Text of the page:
Best cuts for your hair type

Real Simple

The easy, step-by-step guide to making the best of—or transforming entirely—the hair texture you were born with, whether straight or curly.

Photo: Mary Rozzi

To Make the Most of Straight Hair

Your best cut: If your hair is on the thick side, go long. The weight will help prevent puffiness. And to give it movement, add in a few graduated layers, à la Gwyneth Paltrow or Sofia Vergara. If it’s finer, opt for a choppy shag or a blunt bob. Both can create the illusion of fullness, says New York City salon owner Paul Labrecque.

How to style it: Use a deep-cleaning shampoo. Scalp oils easily migrate down straight hair and can make it feel greasy. Follow with a lightweight conditioner on the ends only. Don’t load up on styling products, which can flatten. Instead, blow-dry with a smoothing paddle brush, aiming the air toward the ends. (Blow-dry directly into your hair and you’re apt to create frizz.)

And the real secret to lustrous, shampoo-commercial hair? “Light reflection,” says Ken Paves, a celebrity stylist with salons in Los Angeles and Clinton Township, Michigan. Rub shine serum between your palms, then smooth onto hair.

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Photo: Mary Rozzi

To Make Straight Hair Curly

Your best cut: If you plan to wear your naturally straight hair curly more often than not, choose a midlength or longer layered cut, says Renee Cohen, a stylist for Serge Normant at the John Frieda salon in New York City. Layers add texture, creating the illusion of “bend” (stylist-speak for waves), since they stack up on one another.

How to style it: Use moisturizing shampoo and conditioner. “Hydrated hair holds its style, while hair that’s dry falls flat,” says F. Wayne, a stylist in New York City.

Towel-dry hair and prep with mousse. Then blow-dry with a medium-size round brush. Working in two-inch sections, lift hair from one side of your head to the other as you dry, focusing the air on the roots. This technique, called overdirecting, builds volume. Finish by winding portions of hair around a medium-barrel curling iron, then setting the curls with lightweight hair spray. (Skip the spray if your hair is fine—the mist will just weigh it down.)

Photo: Mary Rozzi

To Make the Most of Curly Hair

Your best cut: All curly hair isn’t created equal. The most flattering crop depends on whether you have loose waves or tight ringlets. Celebrity stylist Sarah Potempa suggests seeing a stylist who specializes in cutting hair dry. This way, she can more accurately see how your curls fall and snip accordingly. But in general “curly hair should never be worn one length, which can give you the dreaded pyramid effect,” says Labrecque. Also verboten is razor cutting, which can slash already fray-prone curls and leave them frizzier.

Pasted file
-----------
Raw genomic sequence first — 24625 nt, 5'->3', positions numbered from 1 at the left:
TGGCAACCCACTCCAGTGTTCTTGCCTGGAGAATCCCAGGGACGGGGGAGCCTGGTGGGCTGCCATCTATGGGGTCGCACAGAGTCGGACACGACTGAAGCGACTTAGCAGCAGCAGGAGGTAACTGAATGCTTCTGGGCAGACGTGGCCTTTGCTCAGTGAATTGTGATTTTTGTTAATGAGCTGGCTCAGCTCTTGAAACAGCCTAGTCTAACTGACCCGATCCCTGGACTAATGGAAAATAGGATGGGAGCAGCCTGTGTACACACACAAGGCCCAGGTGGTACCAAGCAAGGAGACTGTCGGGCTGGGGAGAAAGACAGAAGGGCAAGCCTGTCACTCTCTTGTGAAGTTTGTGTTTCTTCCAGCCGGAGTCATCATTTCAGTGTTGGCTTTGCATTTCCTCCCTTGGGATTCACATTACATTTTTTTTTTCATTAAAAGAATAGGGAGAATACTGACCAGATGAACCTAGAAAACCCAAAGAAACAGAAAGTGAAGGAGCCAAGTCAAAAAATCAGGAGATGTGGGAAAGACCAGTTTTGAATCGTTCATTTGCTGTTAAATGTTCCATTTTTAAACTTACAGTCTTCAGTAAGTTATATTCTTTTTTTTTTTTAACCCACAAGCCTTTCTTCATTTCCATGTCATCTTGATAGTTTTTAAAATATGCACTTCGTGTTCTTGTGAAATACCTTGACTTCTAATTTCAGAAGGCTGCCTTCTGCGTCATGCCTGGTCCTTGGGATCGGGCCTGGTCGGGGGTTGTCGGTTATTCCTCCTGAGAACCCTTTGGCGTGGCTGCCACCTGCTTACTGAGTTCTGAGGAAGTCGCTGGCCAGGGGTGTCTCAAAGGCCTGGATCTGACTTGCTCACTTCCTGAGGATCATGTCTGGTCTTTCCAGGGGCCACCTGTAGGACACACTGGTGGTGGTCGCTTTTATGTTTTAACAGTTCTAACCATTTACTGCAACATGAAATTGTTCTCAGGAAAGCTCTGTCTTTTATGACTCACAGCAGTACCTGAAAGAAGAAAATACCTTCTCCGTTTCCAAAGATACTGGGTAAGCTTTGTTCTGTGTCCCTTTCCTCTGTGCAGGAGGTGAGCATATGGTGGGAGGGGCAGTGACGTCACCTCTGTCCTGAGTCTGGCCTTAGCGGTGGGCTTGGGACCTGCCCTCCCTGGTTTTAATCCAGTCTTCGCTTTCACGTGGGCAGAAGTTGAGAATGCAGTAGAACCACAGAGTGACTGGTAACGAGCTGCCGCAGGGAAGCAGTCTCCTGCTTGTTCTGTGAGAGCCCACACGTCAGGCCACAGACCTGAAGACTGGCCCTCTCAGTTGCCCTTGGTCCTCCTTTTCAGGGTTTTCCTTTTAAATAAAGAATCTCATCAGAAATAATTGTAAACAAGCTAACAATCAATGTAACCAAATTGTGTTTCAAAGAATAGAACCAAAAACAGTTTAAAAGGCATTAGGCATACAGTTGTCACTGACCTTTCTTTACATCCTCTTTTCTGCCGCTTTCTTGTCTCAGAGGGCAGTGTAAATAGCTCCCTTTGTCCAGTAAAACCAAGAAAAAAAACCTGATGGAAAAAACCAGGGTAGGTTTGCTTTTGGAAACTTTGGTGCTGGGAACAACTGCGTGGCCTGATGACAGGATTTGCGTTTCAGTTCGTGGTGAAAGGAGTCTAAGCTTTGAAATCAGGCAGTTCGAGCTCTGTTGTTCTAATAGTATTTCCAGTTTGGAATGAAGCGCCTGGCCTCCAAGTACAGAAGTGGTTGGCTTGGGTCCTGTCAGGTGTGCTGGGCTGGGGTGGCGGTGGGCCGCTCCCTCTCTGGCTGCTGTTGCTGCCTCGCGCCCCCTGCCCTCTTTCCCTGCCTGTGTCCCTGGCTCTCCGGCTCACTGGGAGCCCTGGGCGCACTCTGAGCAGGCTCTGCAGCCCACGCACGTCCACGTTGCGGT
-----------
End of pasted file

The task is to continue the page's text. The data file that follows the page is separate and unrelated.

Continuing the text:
How to style it: Use hydrating shampoo and conditioner. The outer cuticle layer of curly hair tends to lift up; the extra moisture may help strengthen weak strands and prevent breakage. Next, add a nickel-size drop of styling cream (more if your hair is thick) to towel-dried hair. Then shape your hair into twists and dry it naturally or with a diffuser. If you want looser curls, finish by winding sections of hair around a large-barrel curling iron. It may seem counterintuitive, but this can straighten coils a bit.

Photo: Mary Rozzi

To Make Curly Hair Straight

Your best cut: For ease of styling, Labrecque recommends going to extreme lengths. Very short curly hair can be blown straight in minutes flat. Very long curly hair tends to flatten under its own weight. Steer clear of midlength cuts unless you’re committed to daily blow-outs.

How to style it: Straightening curly hair is a little like ironing a shirt, says Jason Low, also of the John Frieda salon, in New York City and Los Angeles: “You need consistent tension, strong heat, and some moisture.” Start by using antifrizz (sometimes labeled “smoothing”) shampoo and conditioner. Next, work a pea-size drop of hydrating styling cream through damp hair, spritz on a heat-protectant spray, and crank the dryer up to its highest heat, which will help hair dry fast, before it has a chance to curl. Pull hair taut while blowing on a low speed and aim air toward the ends to avoid flyaways. Finish with a flat iron and a drop of shine serum.

Photo: Jens Mortensen

Products to Make the Most of Straight Hair

1. Tresemmé Deep Cleansing Shampoo (bottom) and Smooth and Silky Conditioner (top)

To buy: $4.50 each at drugstores.

2. John Frieda Frizz-Ease Sheer Solution

To buy: $10 at drugstores.

Photo: Jens Mortensen

Products to Make Straight Hair Curly

1. Dove Daily Moisture Shampoo (top) and Conditioner (bottom)

To buy: $4 each at drugstores.

2. Nexxus Pro-Mend Bodifying Mousse

To buy: $12,

Photo: Jens Mortensen

Products to Make the Most of Curly Hair

1. Garnier Fructis Triple Nutrition Fortifying Shampoo (top) and Cream Conditioner (bottom)

To buy: $4 each at drugstores.

2. Paul Labrecque Curly Style

To buy: $22,

Photo: Jens Mortensen

Products to Make Curly Hair Straight

1. Suave Professionals Keratin Infusion Smoothing Shampoo (left) and Conditioner (right)

To buy: $3.50 each at drugstores.

2. Alterna Bamboo Smooth Anti-Breakage Thermal Protectant Spray

To buy: $24,

3. Keratin Complex Infusion Replenisher

To buy: $30,

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